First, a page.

• Commercial and residential landlord-tenant lease disputes over pleas for rent forgiveness in light of the COVID-19-related economic downturn

  • Class actions against universities by students seeking reimbursement for the costs of room and board for the period after residence halls were closed down.

In the litigation life cycle, the COVID-19 pandemic is still fairly young. Expect to see a variety of novel cases, which stand to impose significant liability, as the pandemic crisis continues to unfold.

These are the class litigation trends we anticipate as the pandemic persists and the economy responds in earnest. However, these are uncharted waters. The current state of affairs is ever-changing, and many of the legal issues in play are as yet unsettled. Employers must continue to stay abreast of the state of the pandemic and of new COVID-19-related laws and litigation.

Best practices are the best defense

“There will likely come a day when every employer will need to defend one or more decisions made during this pandemic,” said Adler-Paindiris. “In order to do so, employers must ensure they maintain clear and contemporaneous documentation to support every decision, provide sound reasons for the decisions made, and are able to competently back up the reasons why the employer took the actions it took.”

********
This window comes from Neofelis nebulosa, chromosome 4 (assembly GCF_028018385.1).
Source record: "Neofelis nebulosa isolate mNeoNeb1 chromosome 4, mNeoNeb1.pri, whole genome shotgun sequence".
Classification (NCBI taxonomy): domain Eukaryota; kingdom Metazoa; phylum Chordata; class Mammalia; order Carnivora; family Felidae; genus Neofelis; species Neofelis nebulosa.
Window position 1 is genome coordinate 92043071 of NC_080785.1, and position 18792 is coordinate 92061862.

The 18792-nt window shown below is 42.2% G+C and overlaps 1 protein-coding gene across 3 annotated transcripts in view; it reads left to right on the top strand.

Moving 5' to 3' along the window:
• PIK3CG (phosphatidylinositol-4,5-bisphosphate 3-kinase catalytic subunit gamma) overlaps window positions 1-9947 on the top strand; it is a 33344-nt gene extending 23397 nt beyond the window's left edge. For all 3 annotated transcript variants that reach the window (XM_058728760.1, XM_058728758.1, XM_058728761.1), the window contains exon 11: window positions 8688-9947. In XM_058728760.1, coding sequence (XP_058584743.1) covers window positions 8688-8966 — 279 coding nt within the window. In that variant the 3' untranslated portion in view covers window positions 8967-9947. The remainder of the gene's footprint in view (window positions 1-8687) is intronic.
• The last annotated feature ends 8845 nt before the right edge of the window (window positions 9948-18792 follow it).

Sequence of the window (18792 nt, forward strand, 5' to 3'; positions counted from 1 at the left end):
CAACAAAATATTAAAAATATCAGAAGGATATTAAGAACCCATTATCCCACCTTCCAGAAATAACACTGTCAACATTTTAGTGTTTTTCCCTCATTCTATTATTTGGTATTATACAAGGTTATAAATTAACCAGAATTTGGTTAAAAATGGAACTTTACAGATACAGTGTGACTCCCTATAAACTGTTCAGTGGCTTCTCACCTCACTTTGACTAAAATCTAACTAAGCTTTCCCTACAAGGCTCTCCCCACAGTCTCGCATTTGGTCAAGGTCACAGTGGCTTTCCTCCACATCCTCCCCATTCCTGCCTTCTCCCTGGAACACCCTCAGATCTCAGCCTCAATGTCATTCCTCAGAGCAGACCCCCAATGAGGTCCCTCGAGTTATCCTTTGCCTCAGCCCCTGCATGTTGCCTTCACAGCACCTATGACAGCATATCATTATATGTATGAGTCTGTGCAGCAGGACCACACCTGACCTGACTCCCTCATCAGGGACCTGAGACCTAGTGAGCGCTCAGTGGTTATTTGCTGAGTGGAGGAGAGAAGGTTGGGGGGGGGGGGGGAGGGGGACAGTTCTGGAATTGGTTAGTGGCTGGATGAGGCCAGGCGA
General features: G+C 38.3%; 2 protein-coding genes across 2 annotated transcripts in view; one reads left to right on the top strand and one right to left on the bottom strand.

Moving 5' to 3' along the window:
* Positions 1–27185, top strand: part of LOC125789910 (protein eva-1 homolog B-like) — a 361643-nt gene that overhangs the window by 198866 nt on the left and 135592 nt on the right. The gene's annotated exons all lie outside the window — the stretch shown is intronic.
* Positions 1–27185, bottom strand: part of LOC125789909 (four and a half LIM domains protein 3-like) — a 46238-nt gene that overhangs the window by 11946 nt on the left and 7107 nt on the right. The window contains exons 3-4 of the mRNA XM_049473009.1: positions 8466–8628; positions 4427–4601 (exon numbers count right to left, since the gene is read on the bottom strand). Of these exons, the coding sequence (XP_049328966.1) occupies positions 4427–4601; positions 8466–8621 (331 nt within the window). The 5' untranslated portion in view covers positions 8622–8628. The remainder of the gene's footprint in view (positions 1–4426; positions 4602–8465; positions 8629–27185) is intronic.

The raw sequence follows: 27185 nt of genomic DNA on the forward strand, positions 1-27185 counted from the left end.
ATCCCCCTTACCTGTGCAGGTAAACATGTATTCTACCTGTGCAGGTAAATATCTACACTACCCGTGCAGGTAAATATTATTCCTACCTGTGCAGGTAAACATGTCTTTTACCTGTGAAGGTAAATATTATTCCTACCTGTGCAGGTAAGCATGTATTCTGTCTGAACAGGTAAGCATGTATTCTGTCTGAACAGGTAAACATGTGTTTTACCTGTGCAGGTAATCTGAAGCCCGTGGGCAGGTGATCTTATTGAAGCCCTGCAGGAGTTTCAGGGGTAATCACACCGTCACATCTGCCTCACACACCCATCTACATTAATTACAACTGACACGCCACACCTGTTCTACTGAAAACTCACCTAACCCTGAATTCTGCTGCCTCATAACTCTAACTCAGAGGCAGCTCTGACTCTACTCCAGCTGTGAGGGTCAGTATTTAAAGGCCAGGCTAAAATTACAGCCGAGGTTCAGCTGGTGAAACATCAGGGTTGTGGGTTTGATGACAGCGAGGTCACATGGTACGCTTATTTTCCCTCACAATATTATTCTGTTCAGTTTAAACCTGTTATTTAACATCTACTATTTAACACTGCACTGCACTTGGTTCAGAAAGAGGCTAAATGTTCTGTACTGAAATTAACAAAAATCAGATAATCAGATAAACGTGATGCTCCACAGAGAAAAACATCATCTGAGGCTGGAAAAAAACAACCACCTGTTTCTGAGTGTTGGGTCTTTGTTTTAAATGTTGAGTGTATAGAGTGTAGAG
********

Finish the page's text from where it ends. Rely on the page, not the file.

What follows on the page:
Higher education at risk

More than 200 class actions have been filed thus far by students against colleges and universities challenging their institutions’ responses to the COVID-19 crisis. The students argue they are entitled to refunds because the institution failed to provide them with all the benefits of an on-campus education for which they paid. They are challenging their institutions’ responses to the COVID-19 crisis in putative class-action lawsuits seeking reimbursement for tuition, room and board, and more following campus closures due to COVID-19.

These putative class action lawsuits generally allege: (1) the students paid for amenities such as room and board, dining plans, and access to facilities, which they cannot receive because they are not on campus; (2) the quality of their education has been lessened by the forced, online curricula because studies show that students learn better in classrooms than online and because they are unable to gain the benefit of personal connections with faculty and classmates; (3) their degree will be less valuable to them in the marketplace because a degree from an online program is not as valuable as a degree from an in-person program.

Jackson Lewis P.C. © 2023National Law Review, Volume X, Number 224

About this Author


Stephanie L. Adler-Paindiris is a Principal and Office Litigation Manager for the Orlando, Florida, office of Jackson Lewis P.C. She is Co-Leader of the firm's Class Actions and Complex Litigation practice group. Her practice focuses exclusively on the representation of employers at the trial and appellate level in state and federal courts, as well as proceedings before administrative judges and agencies.

Ms. Adler-Paindiris has conducted over a dozen trials before juries and judges in state and federal courts. In addition, Ms. Adler has participated in...